This description triggered a series of associations. First, I recalled the close friendship they had – almost like family – with one of the couples. Then, it came to mind that the wife in that couple had diabetes. And finally, I recalled that she’d already been diabetic when both friends had gotten together many years ago. That made me think of the amount of years this woman must have lived with her illness, have been forced to take thorough care of herself, and have born the complications it caused, if it had caused them.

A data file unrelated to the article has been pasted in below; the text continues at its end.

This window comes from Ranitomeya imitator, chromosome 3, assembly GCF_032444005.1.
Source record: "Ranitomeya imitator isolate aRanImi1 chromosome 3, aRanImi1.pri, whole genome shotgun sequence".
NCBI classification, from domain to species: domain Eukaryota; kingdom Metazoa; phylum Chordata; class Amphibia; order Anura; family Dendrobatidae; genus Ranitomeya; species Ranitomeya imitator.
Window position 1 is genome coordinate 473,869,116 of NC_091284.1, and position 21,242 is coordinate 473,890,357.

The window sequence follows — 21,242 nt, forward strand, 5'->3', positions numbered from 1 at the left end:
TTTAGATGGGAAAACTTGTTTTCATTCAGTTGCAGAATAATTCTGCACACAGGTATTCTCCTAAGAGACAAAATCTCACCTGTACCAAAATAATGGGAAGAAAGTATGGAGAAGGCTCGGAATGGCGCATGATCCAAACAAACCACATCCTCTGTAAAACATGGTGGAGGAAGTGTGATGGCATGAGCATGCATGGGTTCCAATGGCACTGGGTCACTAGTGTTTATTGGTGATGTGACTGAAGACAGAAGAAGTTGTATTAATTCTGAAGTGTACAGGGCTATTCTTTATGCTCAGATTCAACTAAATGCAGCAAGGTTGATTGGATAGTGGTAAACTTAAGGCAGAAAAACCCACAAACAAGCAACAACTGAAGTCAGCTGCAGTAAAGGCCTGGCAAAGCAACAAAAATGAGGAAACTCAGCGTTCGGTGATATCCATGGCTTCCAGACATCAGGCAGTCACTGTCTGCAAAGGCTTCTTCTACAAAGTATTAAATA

I had a brain injury that has generated a series of disabilities. My seizures are preventing me from working. And I’m eagerly waiting for the day I will heal and be able to cook and clean and walk; that I’ll be autonomous. In two years, I’ll be able to say hello to the new “me.” But my brother and sister-in-law’s friend has lived and will live with diabetes; she didn’t and won’t heal. So, when I feel fettered by my weak leg and complain about my seizures’ preventing me from having an active, fulfilling, and financially successful work life, I should remember this friend and consider myself lucky.